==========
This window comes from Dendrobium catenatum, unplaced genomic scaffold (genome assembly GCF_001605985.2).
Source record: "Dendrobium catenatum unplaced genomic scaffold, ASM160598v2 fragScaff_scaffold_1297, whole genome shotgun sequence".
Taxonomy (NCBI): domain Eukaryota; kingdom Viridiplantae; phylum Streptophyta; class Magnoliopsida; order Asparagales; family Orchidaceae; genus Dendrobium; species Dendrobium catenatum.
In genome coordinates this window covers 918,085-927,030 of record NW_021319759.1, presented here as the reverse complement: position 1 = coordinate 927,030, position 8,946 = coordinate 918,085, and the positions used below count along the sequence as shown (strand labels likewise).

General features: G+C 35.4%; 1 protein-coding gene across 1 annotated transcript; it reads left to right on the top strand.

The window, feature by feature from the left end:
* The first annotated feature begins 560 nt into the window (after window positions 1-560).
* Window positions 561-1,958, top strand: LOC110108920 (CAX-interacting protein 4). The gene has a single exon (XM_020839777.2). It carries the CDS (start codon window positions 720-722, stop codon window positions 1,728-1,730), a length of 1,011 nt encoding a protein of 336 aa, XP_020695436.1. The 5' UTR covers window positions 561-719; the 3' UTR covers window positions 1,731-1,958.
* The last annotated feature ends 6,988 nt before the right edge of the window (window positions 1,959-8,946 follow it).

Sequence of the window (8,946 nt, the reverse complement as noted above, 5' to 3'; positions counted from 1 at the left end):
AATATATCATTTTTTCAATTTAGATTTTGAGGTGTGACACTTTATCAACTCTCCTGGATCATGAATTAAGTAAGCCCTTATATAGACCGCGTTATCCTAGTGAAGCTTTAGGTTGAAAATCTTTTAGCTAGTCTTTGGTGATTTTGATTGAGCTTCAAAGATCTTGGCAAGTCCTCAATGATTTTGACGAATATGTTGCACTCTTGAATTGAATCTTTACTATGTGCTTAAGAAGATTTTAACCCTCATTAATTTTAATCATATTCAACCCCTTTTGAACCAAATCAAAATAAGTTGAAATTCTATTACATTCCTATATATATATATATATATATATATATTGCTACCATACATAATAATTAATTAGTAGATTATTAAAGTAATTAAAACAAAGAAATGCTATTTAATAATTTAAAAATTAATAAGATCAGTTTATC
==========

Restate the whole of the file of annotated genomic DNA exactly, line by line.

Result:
This window comes from Dendrobium catenatum, unplaced genomic scaffold (genome assembly GCF_001605985.2).
Source record: "Dendrobium catenatum unplaced genomic scaffold, ASM160598v2 fragScaff_scaffold_1297, whole genome shotgun sequence".
Taxonomy (NCBI): domain Eukaryota; kingdom Viridiplantae; phylum Streptophyta; class Magnoliopsida; order Asparagales; family Orchidaceae; genus Dendrobium; species Dendrobium catenatum.
In genome coordinates this window covers 918,085-927,030 of record NW_021319759.1, presented here as the reverse complement: position 1 = coordinate 927,030, position 8,946 = coordinate 918,085, and the positions used below count along the sequence as shown (strand labels likewise).

General features: G+C 35.4%; 1 protein-coding gene across 1 annotated transcript; it reads left to right on the top strand.

The window, feature by feature from the left end:
* The first annotated feature begins 560 nt into the window (after window positions 1-560).
* Window positions 561-1,958, top strand: LOC110108920 (CAX-interacting protein 4). The gene has a single exon (XM_020839777.2). It carries the CDS (start codon window positions 720-722, stop codon window positions 1,728-1,730), a length of 1,011 nt encoding a protein of 336 aa, XP_020695436.1. The 5' UTR covers window positions 561-719; the 3' UTR covers window positions 1,731-1,958.
* The last annotated feature ends 6,988 nt before the right edge of the window (window positions 1,959-8,946 follow it).

Sequence of the window (8,946 nt, the reverse complement as noted above, 5' to 3'; positions counted from 1 at the left end):
AATATATCATTTTTTCAATTTAGATTTTGAGGTGTGACACTTTATCAACTCTCCTGGATCATGAATTAAGTAAGCCCTTATATAGACCGCGTTATCCTAGTGAAGCTTTAGGTTGAAAATCTTTTAGCTAGTCTTTGGTGATTTTGATTGAGCTTCAAAGATCTTGGCAAGTCCTCAATGATTTTGACGAATATGTTGCACTCTTGAATTGAATCTTTACTATGTGCTTAAGAAGATTTTAACCCTCATTAATTTTAATCATATTCAACCCCTTTTGAACCAAATCAAAATAAGTTGAAATTCTATTACATTCCTATATATATATATATATATATATATATTGCTACCATACATAATAATTAATTAGTAGATTATTAAAGTAATTAAAACAAAGAAATGCTATTTAATAATTTAAAAATTAATAAGATCAGTTTATC